Whitby to Pickering – Strangers on a Steam Train
It’s cold. It’s gray. It’s raining. I dawdle.
“Don’t dawdle,” I hear.
The train doesn’t leave till 9:45. The station is less than five minutes away. My dawdling continues. I think I picked a very bad day for this adventure. We bought the tickets for the round trip steam train to Pickering in Saturday’s sunshine. I should have checked Weather Bug. Michael reminds me that the train leaves at 9:30—not 9:45. I hurry.
The train is mostly empty, and because I dawdled, we are among the last to board. It is the last day of the North Yorkshire Moors Railway (NYMR) Annual Steam Gala, with eleven different locomotives in steam chugging their way from Whitby to Pickering and back. We are instructed to change trains in Grosmont—perhaps twenty minutes away—in order to proceed to Pickering. There are a lot of steam engine fans, lining the rails and hills and bridges along the way, cameras at the ready.
I snap my own photos from the comfort of the railway carriage. Michael suggests I use his camera which can be held on high in the tiny opening above, missing the rain spattered windows. But I like the amorphous water droplets that cling to the glass. They tell the story of what is.
In Grosmont there is an air of excitement as the passengers disembark, finding their way to the appropriate track to continue their journey. Cameras click and click and click.
In Pickering we stay on the same train but need to change cars to one of the first three. We shift from a carriage with two seats and a table to a semi-private enclosed carriage with two long upholstered seats facing each other.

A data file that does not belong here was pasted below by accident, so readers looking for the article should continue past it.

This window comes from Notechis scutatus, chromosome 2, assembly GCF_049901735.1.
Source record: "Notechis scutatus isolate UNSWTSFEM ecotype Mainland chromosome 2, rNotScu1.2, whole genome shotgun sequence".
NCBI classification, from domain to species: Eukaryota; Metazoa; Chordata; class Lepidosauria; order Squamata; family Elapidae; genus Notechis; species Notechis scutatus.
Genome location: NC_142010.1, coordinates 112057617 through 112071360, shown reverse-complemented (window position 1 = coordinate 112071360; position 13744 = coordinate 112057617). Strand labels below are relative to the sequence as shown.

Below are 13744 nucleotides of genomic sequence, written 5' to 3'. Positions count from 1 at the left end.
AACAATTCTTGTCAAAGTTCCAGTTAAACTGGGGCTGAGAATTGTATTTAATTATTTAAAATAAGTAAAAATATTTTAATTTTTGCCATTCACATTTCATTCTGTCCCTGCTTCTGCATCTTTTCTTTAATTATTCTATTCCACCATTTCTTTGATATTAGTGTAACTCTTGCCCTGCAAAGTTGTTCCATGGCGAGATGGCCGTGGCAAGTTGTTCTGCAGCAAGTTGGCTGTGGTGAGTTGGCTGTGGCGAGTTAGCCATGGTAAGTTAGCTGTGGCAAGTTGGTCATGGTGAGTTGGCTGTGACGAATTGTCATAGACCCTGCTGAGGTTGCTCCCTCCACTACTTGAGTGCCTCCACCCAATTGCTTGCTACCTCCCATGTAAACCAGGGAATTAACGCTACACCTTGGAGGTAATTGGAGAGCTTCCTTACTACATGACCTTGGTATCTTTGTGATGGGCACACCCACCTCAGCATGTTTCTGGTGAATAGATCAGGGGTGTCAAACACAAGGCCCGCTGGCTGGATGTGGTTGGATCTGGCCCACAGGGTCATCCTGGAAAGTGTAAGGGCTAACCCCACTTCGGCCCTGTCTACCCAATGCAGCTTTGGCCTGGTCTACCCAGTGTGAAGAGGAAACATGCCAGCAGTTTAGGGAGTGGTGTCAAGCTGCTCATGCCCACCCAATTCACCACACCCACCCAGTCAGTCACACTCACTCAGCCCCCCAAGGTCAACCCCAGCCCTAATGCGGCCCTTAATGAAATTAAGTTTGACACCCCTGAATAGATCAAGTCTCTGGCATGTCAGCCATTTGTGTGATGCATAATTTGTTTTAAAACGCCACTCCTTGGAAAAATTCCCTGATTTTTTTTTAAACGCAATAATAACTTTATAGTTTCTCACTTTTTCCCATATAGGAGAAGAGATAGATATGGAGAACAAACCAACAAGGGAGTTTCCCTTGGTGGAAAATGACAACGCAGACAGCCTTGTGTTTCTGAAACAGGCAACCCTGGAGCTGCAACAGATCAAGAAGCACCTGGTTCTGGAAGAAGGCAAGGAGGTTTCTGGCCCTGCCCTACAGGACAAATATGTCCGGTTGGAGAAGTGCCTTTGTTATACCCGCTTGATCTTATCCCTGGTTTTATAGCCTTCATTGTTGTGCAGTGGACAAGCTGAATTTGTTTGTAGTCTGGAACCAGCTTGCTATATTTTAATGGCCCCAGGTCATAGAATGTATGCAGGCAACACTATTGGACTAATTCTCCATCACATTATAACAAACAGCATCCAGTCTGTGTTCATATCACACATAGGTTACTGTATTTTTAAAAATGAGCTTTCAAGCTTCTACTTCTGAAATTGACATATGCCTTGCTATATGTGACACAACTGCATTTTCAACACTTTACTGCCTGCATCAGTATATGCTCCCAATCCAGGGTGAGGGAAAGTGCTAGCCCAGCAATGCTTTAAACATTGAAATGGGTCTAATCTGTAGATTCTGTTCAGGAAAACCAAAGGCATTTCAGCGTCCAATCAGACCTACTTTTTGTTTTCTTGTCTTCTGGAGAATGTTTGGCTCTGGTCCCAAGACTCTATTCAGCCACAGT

Our carriage mates are a single man, who remains silent almost the entire trip, and a lovely woman and her well behaved, but very frightened thirteen year old dog. We pass the time, before our scheduled departure at Goathland, chatting about pets and kids and trains and England and the States and taking for granted the things closest to where we live.
The nameless woman (I can’t help but think of Strangers on a Train) tells us she and her husband never walked among the moors till the week before they moved away from Yorkshire—too busy just living their lives—totally immersed in the dailiness of it all. I think, unfortunately, we are all a bit guilty of that.
Departing our train at Goathland we search for the promised Beer Festival which is supposed to offer a wide selection of real ales from local breweries. I imagine the lively and rowdy Wurstfest celebration at home. We find the festival at the back of the crowded tea room where a group of volunteers pull draft beers from beautiful spigots. Michael is in charge of the brew selection while I stand in line for a snack to accompany our tepid beer—savory fillings encased in a puff pastry crust. I choose a sausage roll and some type of cheese and onion tart—my favorite.
With almost two hours before the train to Whitby is due to depart, we decide to explore the tiny Goathland hamlet. Unbeknownst to us before today, Goathland is famous, especially the train station which was featured in the first Harry Potter movie. The tiny village was portrayed as Hogsmeade, Harry’s home. It is also the location of Aidensfield in a popular British TV series.
Of course the walk to get there is up a steep hill. I would prefer the road which seems safer than the slippery stones winding to the top that are embedded in the wet grass, but I follow both Michael and the crowd. We Walk. We shop. We stop in a warm pub and drink hot cappuccino. Our adventure is proving to be a wet but fun experience, and I’m glad I didn’t check Weather Bug. If I had, I might not have handed over my credit card quite so willingly on that very sunny Saturday.
Arriving home with almost two hours to spare before we try Indian food in Whitby, I head for the computer while Michael opts for the couch and a nap.